Ruth Negga, an Ethiopian and Irish actress, and Joel Edgerton, an Australian actor, have made interracial dating a hot topic among many after the 2016 film “Loving” released. During the time that the married couple they portrayed — Mildred and Richard — defied Virginia’s Racial Integrity Act, they’d only been married approximately five weeks in 1958. They were forcefully split apart and ordered to live in different states to avoid imprisonment: Loving v. Virginia began in 1963. In June of 1967, the Supreme Court ruled bans against interracial marriage were unconstitutional.
At the time the couple was initially arrested, 24 total states across the U.S. had laws prohibiting interracial marriage. One of those states was Mississippi, where Alice Walker married civil rights lawyer Melvyn Leventhal, a white Jewish civil rights lawyer, the same year (1967) that the Supreme Court judges made their decisions. According to Haymarket Books “101 Changemakers,” Walker and Leventhal became the first legally married interracial couple in Mississippi.
While that in itself makes Walker both a changemaker and a part of history, here are 10 more facts about her in celebration of Women’s History Month.
1. Alice Walker is the first African-American woman to win a Pulitzer Prize for Literature and the National Book Award. She was honored for “The Color Purple” in 1983, which later became the 1985 film from Steven Spielberg, a New York City Broadway Theatre performance in 2005. LaChanze won a Tony award for Best Leading Actress in a Musical in 2006 for her performance in “The Color Purple.” (Sources: New York Times, PBS)
2. Walker was a Civil Rights Movement activist in Georgia and rejoined after moving to Mississippi. (Source: Makers.com)
3. In 2006, Alice Walker went to Rwanda and the eastern Congo as part of her work with Women for Women International. While there, she witnessed the aftermath of the genocide in Kigali and wrote about it in her book “Overcoming Speechlessness.” (Source: AliceWalkersGarden.com)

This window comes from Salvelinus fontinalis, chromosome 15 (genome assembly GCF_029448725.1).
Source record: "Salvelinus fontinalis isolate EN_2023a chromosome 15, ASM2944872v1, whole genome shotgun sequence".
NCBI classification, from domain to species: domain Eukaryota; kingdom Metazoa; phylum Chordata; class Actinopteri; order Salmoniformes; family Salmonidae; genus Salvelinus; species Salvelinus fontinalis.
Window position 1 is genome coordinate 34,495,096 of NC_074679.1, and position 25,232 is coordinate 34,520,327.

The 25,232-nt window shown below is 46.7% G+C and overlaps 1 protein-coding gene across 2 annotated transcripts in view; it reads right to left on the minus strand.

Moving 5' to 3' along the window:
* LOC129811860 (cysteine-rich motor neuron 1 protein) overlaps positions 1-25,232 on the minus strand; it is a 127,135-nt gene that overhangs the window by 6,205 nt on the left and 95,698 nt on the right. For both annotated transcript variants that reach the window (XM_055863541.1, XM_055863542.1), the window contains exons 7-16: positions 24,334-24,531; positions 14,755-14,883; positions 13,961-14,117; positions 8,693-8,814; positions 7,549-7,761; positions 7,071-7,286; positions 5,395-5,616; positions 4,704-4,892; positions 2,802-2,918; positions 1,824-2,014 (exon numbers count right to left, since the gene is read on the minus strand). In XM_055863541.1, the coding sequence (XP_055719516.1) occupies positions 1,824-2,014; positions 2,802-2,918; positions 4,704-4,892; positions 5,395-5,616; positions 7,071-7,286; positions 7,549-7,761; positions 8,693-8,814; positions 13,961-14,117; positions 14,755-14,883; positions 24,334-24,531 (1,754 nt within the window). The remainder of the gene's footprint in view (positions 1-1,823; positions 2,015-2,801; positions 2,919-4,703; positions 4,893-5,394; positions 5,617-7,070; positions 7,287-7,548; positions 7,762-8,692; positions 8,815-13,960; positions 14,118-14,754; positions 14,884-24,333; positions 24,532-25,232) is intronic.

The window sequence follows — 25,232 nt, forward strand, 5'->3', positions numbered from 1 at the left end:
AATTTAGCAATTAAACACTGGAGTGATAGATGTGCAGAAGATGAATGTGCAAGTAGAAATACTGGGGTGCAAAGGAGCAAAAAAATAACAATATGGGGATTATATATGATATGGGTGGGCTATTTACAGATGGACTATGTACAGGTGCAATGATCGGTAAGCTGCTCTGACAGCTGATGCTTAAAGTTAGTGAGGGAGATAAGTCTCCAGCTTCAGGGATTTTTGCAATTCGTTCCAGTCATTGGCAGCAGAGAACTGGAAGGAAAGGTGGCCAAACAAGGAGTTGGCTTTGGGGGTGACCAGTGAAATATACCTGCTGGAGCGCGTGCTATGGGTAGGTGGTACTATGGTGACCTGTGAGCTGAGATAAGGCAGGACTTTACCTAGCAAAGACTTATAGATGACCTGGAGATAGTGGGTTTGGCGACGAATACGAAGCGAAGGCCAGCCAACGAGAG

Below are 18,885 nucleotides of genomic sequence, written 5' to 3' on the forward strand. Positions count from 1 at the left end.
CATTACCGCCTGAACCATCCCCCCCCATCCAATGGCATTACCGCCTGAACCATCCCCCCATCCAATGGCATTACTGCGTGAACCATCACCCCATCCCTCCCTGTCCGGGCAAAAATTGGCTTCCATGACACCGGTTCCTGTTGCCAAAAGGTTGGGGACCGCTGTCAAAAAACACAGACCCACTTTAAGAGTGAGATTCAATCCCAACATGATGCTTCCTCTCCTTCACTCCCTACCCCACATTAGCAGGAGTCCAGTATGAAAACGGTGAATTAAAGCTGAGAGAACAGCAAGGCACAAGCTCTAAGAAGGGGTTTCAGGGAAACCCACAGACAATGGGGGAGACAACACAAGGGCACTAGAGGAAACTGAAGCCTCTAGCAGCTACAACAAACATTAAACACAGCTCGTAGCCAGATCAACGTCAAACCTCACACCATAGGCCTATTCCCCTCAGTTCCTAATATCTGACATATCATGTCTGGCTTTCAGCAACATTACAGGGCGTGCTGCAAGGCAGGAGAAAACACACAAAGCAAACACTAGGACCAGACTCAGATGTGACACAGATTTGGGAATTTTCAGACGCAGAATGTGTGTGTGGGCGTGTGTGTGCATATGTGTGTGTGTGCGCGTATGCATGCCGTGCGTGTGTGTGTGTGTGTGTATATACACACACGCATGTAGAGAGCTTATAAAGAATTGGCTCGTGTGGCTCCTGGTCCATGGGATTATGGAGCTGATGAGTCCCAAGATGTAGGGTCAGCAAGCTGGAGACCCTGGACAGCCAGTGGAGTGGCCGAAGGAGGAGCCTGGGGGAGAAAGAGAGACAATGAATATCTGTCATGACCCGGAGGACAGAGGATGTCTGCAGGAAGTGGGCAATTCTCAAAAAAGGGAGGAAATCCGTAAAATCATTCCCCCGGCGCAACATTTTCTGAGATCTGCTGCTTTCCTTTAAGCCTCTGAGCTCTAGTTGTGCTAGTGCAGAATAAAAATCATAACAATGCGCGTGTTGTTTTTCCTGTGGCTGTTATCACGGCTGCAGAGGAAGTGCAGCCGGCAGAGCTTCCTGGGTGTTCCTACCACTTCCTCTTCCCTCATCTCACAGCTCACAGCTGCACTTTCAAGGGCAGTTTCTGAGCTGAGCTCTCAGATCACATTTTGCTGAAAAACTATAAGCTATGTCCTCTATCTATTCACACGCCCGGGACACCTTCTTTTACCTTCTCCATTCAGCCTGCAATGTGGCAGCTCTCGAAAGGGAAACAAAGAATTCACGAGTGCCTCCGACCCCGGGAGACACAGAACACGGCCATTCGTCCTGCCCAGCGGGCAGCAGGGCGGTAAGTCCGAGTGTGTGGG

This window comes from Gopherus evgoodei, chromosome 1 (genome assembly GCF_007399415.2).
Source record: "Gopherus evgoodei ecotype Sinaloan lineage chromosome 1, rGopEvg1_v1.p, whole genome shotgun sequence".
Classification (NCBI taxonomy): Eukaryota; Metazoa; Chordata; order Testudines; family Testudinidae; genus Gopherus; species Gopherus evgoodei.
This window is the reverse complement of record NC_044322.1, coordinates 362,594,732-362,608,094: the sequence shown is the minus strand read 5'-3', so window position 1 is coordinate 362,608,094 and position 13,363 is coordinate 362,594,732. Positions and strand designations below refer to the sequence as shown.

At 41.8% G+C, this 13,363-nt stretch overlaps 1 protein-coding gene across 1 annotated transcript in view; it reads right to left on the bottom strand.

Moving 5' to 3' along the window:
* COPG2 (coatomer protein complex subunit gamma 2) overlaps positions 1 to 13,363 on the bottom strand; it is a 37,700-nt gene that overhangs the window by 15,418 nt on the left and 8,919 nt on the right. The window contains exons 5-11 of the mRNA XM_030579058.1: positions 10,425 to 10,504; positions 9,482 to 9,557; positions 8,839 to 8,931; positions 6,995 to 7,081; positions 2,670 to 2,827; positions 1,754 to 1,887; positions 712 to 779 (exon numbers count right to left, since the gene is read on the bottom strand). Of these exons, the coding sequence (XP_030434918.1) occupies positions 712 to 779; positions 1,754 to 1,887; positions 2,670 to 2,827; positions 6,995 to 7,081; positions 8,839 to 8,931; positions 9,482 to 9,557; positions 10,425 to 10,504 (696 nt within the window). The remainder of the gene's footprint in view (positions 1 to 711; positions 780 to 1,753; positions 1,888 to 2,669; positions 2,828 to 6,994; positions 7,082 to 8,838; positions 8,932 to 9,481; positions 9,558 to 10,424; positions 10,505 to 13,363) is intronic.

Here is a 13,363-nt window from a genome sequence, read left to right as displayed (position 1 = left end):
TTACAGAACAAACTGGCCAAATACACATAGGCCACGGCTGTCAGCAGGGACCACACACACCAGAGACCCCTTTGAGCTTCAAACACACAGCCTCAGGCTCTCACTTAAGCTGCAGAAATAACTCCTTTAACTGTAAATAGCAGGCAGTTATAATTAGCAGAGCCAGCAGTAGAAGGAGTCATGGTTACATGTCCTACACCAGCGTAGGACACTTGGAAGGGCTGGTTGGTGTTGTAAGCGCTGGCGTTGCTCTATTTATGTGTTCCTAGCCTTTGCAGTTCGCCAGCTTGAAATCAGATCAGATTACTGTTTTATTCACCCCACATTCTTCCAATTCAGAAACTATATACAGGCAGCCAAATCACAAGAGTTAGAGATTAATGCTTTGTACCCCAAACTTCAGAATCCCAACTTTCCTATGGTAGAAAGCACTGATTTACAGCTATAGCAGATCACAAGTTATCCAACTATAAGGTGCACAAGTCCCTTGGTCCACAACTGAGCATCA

4. Harlem Renaissance poet Langston Hughes discovered her first short story “To Hell With Dying” in 1967. (Source: AliceWalkersGarden.com)
5. After Walker won the Lennon/Ono Peace Grant, which is personally chosen by Yoko Hono in honor of her husband John Lennon, she donated the grant money to an orphanage in Kenya called The Margaret Okari Foundation. The orphanage cares for the children of AIDS victims in East Africa. (Sources: AliceWalkersGardent.com, MargaretOkari.com, NME.com)
6. Her take on motherhood may ruffle a few feathers, including her only daughter Rebecca Grant, but she owns it. “True motherhood is accepting that everything needs to be cared for, not just your own child,” she said in an interview with The Globe and Mail. (Source: Observer.com, TheGlobeandMail.com)
7. Declaring herself as someone who “is tuned more to the natural world than to electoral politics,” that still didn’t stop her from writing “An Open Letter to Barack Obama” in 2008, which complimented his wife and children and said the president was “the best of the spirit of Africa and of the Americas.” (Sources: TheGlobeandMail.com, TheRoot.com)
8. Along with household names such as Angela Davis and Cynthia McKinney, Walker is listed as one of the jurists of The Russell Tribunal on Palestine. She served in 2010 and 2012. According to the official website, The Russell Tribunal on Palestine is “an International People’s Tribunal created by a large group of citizens involved in the promotion of peace and justice in the Middle East.” (Sources: AliceWalkersGarden.com, RussellTribunalonPalestine.com, RussellTribunalonPalestine jury list)
9. After attending Spelman College in Atlanta and graduating from Sarah Lawrence College in the Bronx, New York, she used a $2,000 travel grant from the philanthropist Charles Merrill to move to Jackson, Mississippi. This is where she worked for the Legal Defense Fund of the National Association for the Advancement of Colored People under the supervision of lawyer/activist Marian Wright Edelman. Her primary work there included defending African-Americans who were evicted from their homes simply for trying to register to vote. (Sources: Emory University, Encyclopedia.com)
10. In 1970, she accepted the appointment of writer-in-residence at Tougaloo College. Two years later, she taught the first course on Black women writers at the University of Massachusetts at Boston and Wellesley College. (Sources: Emory University)
Check out additional Women’s History Month posts honoring Elizabeth Cady Stanton, Shirley Chisholm and Alice Walker. Feel free to visit J. Paye in Brief’s News to read the entire six-part Black History Month legal series tribute, honoring former President Barack H. Obama, former first lady Michelle Obama, Nelson Mandela, Loretta Lynch, Kamala Harris and Charlotte E. Ray.
Shamontiel L. Vaughn compiled this blog. Find out more about her at Shamontiel.com.